I ventured to many different stores, restaurants, bars, and attractions when I was in North Carolina. Though I touched upon each of them in the previous North Carolina blog, I’d liked to review them more in depth. In chronological order of when I stopped in, here are my favorite places places I visited in North Carolina:
- Sweet Peas Hostel: I’ve only ever stayed in one other hostel up to this point, and that was in Dublin, where I stayed in a shared room with bunk beds. This time I opted for a private room in a hostel that my lovely friend spoke very highly of. The location was perfect for me, because it is right in the middle of Downtown Asheville. My private room was small, but had everything I needed really: a bed, sink, coat rack, chair, and table. The bathrooms were shared, separated by sex, and the showers were in the same area. All the facilities were clean and brightly lit. There was also a laundry room, a large shared kitchen, and a common area with comfy seating arrangements, a TV and a library with assorted books and movies. My only issue with Sweet Peas is that it rests on top of Lexington Avenue Brewery, which makes for some noisy, late evenings. However, the hostel graciously provides ear plugs for those who need them. Overall, I had a great stay here; it was cozy and welcoming. ($60/night for the private room)
- Lexington Avenue Brewery: It took my road weary brain a couple tries to find LAB, but I was thrilled when I finally made it to the right place! I loved the atmosphere in this bar. I walked in, and they were in the midst of their trivia night. I took a seat at the bar to read and enjoy a good beer. The beer was delicious (1st Gear Ale) and the crowd was lively. I also loved their music choices, which were as erratic as my music tastes. I didn’t get anything to eat here, however they did have an excellent selection of craft beers and the meals that I observed coming out of the nearby kitchen looked very appetizing.
- Early Girl Eatery: I had my first NC breakfast here because I had read so many good things about it. After a short wait, the host showed me into their sun-filled dining room. Everything at Early Girl Eatery is made from scratch and mostly from local sources. I do not eat eggs (which unfortunately makes me an inadequate breakfast-reviewer), so I chose to have the biscuits and herb gravy and bacon. I know I’ve already said this, but it was seriously the best bacon I’ve ever had. I would drive the ten hours back to Asheville just for that bacon.
- The Biltmore Estate: Absolutely beautiful. If you have the time and the funds to visit, do it. The property is huge, so you do need to drive through it, though they have shuttles from certain parking lots to the mansion. The audio tour through the house is a nice addition, but not really necessary; the booklet has plenty of information on each room and goes in the same order as the tour. In total, the tour took about an hour, and I spent another hour walking through the gardens outside the house. The gardens are definitely worth the walk around, they are gorgeous. All of the food and beverage outlets throughout the property are pretty pricey, so I opted out of eating lunch there. Antler Village and the farm are also worth a look. The day time ticket comes with free wine tasting, which is good because I did not want to spring for a full glass! I wish I had more time to partake in some of their outdoor activities, particularly kayaking, but overall I had a marvelous time exploring the Biltmore Estate. ($60/day pass)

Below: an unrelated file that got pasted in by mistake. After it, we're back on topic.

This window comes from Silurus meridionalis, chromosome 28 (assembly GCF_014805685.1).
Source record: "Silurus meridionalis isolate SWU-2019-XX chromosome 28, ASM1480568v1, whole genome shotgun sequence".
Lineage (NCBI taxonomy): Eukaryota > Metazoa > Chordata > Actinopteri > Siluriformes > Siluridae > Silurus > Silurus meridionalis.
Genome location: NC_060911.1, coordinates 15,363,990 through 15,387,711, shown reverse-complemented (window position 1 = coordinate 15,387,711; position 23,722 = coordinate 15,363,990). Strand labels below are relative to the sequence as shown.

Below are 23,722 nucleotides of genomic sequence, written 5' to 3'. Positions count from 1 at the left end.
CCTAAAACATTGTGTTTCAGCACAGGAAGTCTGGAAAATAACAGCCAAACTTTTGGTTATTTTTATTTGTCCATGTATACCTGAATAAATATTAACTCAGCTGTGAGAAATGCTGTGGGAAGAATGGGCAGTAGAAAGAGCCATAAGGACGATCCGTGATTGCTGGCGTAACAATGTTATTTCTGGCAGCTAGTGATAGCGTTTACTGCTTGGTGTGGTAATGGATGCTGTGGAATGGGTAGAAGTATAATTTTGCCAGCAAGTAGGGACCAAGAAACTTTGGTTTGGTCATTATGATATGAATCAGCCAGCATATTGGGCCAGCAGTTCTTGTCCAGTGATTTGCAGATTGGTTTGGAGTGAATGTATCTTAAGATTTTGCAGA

- aSHEville Museum: I knew I would like this place as soon as I walked in. The front portion of aSHEville is a shop full of colorful, locally made and fair-trade goods, from jewelry, to ceramics, to clothing. The museum admission is a recommended contribution (between $5 and $15) to its mission, which is fair enough. The exhibits all feature achievements or life stories from women around the world. My favorite was the exhibit showing sexism in advertising through the decades (“don’t worry darling, you didn’t burn the beer!”). It’s an educational and interactive experience.
- Battery Park Book Exchange: This café/bookstore is everything I need in life. Champagne and literature?? Yes. I’m in. I spent a few hours browsing, drinking and reading in the cozy atmosphere of the Book Exchange. The staff were wonderful, and helpfully allowed me to put my lightly-used-but-new-to-me Ernest Hemingway novel on my bar tab. I could literally spend a blissful rainy day just sitting in this café and reading. The Battery Park Book Exchange is a must visit for any bibliophiles passing through North Carolina.